AAGR Safety E-news
July 2017 


The Association of All Great Retailers (AAGR) is a Farmers Insurance Workers Comp safety group dedicated to serving, promoting and protecting California retailers.

O U R  M I S S I O N:
We provide the resources and tools that will assist our members in achieving their safety and business goals.




ASSOCIATION OF 
ALL GREAT RETAILERS
2134 Main Street, Suite #280
Huntington Beach, CA 92648
1-800-488-3692
 i nfo@california-retailers.com



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     Employee Safety in Retail   

How do we protect the employee safety of at risk workers?

Employees in retail are an incredibly valuable part of our society. They make our every day lives easier by allowing us to shop on the go, and retail sales contribute to our economy. In fact, there are an estimated 3 million people working in retail throughout the US to deliver these much needed services. Yet sadly, two surveys released last month reveal that a shocking number of retail workers are abused, threatened or physically assaulted on a regular basis. 

Assault statistics

A survey bu USDAQ1 of 2,356 shop workers found that an alarming 241  employees are assaulted every single day. 52% of respondents had been verbally assaulted and 30% had been threatened in 2015 alone. A second large scale survey by BRC2 found that there were 41 incidents of abuse per 1,000 employees. 21 of these were violent and some even included the use of a weapon such as a knife or gun. And with many incidents going unreported, particularly in non-physical cases, accurate figures are likely to be much higher.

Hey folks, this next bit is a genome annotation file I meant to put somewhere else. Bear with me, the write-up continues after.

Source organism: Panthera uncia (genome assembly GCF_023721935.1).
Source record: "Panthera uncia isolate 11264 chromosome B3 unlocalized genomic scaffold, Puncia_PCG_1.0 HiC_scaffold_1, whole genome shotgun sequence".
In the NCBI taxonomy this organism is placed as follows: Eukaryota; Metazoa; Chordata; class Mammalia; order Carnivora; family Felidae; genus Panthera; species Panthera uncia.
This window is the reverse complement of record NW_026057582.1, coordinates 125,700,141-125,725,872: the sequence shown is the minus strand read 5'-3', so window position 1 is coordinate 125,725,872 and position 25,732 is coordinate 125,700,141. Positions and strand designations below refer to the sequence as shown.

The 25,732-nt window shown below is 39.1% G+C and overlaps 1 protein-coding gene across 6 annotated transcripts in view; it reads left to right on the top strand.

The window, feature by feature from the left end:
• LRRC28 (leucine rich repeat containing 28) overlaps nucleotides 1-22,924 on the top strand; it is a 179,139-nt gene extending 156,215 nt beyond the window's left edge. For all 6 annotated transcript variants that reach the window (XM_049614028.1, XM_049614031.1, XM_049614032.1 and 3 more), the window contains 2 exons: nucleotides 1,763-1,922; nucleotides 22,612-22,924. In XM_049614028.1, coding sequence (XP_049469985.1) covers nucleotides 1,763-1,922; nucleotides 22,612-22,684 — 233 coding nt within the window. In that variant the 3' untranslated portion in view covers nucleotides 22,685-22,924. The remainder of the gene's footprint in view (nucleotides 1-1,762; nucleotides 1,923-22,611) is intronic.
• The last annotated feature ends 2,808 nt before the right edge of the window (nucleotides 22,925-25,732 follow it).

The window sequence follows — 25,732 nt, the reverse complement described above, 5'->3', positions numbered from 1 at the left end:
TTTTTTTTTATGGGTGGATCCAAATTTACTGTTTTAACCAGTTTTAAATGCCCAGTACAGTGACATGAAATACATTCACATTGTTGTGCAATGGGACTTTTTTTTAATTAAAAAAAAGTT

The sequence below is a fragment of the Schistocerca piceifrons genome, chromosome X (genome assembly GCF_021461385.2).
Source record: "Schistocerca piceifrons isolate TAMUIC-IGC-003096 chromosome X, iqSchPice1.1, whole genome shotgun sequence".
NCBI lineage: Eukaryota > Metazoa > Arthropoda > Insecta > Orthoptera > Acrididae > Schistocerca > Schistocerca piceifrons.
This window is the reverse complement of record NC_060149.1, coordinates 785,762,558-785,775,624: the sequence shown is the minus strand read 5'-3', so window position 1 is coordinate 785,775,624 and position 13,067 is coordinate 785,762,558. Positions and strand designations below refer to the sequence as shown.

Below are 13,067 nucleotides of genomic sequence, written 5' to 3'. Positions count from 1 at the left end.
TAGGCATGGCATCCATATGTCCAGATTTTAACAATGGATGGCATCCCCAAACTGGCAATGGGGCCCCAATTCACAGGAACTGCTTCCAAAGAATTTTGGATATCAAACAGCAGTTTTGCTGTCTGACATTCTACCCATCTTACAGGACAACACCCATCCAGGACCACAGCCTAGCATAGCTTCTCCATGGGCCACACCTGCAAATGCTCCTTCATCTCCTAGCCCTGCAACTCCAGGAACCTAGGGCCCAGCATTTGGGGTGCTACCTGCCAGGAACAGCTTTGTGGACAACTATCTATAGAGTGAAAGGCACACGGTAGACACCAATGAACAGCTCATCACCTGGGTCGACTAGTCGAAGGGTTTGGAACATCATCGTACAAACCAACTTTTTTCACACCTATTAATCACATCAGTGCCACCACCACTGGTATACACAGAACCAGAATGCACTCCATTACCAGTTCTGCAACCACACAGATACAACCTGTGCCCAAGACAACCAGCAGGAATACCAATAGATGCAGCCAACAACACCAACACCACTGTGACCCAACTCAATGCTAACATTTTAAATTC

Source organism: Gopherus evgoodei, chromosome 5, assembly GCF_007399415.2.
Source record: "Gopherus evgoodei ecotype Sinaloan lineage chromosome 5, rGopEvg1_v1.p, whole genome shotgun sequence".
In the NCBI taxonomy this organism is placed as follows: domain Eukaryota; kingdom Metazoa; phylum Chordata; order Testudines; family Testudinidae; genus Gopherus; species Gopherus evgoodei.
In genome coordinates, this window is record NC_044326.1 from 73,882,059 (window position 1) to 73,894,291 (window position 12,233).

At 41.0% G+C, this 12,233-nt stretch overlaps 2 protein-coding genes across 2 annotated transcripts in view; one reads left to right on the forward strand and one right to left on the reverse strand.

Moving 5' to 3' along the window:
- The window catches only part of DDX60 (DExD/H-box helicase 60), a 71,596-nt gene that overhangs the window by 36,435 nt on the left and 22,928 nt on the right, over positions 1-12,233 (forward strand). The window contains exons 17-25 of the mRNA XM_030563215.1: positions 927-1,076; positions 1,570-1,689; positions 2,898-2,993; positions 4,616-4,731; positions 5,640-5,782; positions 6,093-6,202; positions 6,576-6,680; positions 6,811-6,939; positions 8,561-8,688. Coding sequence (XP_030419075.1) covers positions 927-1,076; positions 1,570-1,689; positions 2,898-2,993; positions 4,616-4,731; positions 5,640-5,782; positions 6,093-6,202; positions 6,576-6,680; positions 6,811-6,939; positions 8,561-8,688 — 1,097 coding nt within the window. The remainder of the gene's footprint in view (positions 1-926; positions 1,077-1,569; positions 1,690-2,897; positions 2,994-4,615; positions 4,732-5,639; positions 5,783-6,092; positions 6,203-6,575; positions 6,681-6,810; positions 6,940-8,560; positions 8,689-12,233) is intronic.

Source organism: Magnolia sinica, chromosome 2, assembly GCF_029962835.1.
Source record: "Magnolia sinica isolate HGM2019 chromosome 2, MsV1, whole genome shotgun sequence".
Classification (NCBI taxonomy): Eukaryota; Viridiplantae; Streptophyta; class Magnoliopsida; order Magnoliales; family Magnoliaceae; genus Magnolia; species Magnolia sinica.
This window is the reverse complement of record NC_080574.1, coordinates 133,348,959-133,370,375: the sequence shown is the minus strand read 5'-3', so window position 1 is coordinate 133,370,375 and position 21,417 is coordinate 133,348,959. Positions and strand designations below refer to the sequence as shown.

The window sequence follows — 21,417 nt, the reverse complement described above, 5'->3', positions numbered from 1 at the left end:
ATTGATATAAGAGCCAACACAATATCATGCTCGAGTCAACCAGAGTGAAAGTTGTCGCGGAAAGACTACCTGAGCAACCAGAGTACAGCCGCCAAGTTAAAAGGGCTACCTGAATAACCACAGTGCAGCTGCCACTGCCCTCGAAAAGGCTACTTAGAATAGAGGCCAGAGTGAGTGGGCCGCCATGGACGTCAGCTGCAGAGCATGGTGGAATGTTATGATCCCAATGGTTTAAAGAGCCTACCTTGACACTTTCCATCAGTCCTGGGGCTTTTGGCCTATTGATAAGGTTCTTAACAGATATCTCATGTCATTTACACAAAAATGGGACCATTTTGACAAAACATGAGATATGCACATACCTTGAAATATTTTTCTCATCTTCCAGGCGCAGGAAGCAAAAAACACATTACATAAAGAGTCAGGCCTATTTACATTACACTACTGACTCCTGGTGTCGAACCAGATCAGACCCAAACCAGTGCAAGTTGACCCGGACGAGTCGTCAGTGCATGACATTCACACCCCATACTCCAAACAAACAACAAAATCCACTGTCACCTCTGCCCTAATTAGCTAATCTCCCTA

Luckily,  the nature of the retail environment usually means implementing safety procedures, such as CCTV and panic buttons are the norm. Safety is generally taken seriously with an average cost of $3.1 million being spent on crime prevention per retailer every year.    Read more

 
Solutions to Control Hazards: Ergonomics 
 
Many industries have successfully implemented ergonomic solutions in their facilities as a way to address their workers' MSD injury risks. These interventions have included modifying existing equipment, making changes in work practices and purchasing new tools or other devices to assist in the production process. 

Making these changes has reduced physical demands, eliminated unnecessary movements movements, lowered injury rates and their associated workers' compensation costs, and reduced employee turnover. In many cases, work efficiency and productivity have increased as well. Read More